Lotus Type 38

The Lotus association with the Indianapolis 500 dates back to 1963 following a conversation between Colin Chapman and Dan Gurney. The Lotus founder was convinced by the American racer to participate because he believed no one had yet proved that a lightweight mid-engined race car could compete with the traditional front-engined Indy monsters and take home the prize money – a very substantial $150,000.

The Lotus Type 29 entered that year’s race and Jim Clark proved what was possible, finishing second with Gurney seventh. In 1964 Clark put the Type 34 on pole position, but on lap 40 crashed after tyre failure.

Chapman was back again in 1965 with the new Type 38. The car was an evolution of the previous Indy racers – longer, wider, and with a Ford V8 that burned alcohol rather than regular fuel. The importance Chapman placed on Indy success was obvious, choosing not to compete in the prestigious Monaco Grand Prix in favour of a third trip to ‘The Brickyard’. It was worth the effort, and Lotus cars took the first five places on the grid. Clark and Gurney occupied the front row, each in a Type 38.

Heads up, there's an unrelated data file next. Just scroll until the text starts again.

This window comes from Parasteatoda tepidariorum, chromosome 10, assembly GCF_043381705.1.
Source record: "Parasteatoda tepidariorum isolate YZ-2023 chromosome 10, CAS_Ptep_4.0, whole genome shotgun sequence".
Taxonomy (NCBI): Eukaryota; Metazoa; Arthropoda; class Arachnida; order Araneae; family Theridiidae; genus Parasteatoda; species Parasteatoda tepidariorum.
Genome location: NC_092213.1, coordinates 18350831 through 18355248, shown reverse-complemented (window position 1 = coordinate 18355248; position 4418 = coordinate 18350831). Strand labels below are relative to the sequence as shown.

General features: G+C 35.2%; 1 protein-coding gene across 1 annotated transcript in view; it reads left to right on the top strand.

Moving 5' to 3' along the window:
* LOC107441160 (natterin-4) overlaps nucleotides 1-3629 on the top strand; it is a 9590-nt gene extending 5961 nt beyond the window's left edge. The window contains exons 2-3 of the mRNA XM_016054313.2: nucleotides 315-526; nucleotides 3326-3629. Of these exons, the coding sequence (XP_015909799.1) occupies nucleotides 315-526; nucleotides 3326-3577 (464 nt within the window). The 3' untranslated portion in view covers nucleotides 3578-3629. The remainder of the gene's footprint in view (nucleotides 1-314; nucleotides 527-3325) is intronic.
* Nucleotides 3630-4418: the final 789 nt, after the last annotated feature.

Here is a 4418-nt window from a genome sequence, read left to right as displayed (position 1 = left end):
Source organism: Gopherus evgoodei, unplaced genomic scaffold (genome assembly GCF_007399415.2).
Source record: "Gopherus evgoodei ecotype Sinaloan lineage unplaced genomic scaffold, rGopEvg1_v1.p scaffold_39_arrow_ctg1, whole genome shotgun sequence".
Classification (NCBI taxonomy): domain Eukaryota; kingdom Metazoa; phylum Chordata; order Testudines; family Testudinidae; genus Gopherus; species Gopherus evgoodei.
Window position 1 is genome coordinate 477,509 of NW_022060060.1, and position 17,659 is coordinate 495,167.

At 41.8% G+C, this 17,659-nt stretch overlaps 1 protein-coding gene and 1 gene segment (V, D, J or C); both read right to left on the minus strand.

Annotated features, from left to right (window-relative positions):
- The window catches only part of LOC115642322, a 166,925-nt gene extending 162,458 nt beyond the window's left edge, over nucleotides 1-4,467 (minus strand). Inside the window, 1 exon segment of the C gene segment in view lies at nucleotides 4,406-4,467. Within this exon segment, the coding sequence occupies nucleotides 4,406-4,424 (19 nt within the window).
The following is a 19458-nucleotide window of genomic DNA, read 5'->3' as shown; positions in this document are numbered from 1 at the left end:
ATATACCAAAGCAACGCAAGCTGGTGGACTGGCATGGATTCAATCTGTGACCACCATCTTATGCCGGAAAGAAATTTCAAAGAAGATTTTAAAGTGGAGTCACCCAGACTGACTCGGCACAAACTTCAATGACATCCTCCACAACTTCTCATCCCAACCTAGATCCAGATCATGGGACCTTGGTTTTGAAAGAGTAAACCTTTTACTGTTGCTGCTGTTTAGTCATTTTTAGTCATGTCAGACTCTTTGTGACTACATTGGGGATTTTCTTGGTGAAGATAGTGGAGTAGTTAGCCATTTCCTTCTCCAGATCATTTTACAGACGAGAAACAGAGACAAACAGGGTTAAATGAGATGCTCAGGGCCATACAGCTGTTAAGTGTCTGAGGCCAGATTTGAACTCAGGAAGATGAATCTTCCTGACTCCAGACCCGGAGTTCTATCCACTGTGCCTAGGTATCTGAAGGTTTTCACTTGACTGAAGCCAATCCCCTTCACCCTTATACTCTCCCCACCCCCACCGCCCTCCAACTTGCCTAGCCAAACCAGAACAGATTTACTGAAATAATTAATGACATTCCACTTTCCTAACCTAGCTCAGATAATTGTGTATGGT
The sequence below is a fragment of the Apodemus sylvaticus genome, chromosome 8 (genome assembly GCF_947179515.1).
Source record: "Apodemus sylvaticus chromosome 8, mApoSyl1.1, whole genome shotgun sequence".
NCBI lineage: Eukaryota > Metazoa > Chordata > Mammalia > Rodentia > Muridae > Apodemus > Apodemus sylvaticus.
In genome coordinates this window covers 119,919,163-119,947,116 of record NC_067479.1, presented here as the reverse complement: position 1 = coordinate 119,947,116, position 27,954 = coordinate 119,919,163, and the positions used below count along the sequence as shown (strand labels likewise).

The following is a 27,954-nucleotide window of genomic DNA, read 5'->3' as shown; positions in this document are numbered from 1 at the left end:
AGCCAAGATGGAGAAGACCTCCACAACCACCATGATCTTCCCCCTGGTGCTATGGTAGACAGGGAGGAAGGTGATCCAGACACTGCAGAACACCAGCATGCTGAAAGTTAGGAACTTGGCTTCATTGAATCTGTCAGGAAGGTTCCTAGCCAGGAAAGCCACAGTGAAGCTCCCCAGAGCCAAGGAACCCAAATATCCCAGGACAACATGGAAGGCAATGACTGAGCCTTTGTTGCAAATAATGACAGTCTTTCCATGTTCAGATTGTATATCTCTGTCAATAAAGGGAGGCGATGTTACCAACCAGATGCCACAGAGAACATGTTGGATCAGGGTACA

Clark led for all but the first nine laps and was roared over the line to a standing ovation by the 350,000-strong crowd. His average speed was a fraction over 150mph, a new record for the race.

Winning the Indy500 was merely one part of an astonishing year for Clark and Lotus. Despite missing Monaco the Scot won his second F1 title, the Tasman Cup, the French F2 Championship, plus numerous saloon and sports car races.

The significance of Chapman’s trans-Atlantic trips to the Indy shouldn’t be underestimated. When Clark completed again in 1967, also in a Type 38, many of his rivals had copied the Lotus approach and his advantage was nullified. Ultimately his race ended with mechanical issues.


Lotus Type 38






Ford quad-cam V8


500 bhp


ZF 2DS20


612 kg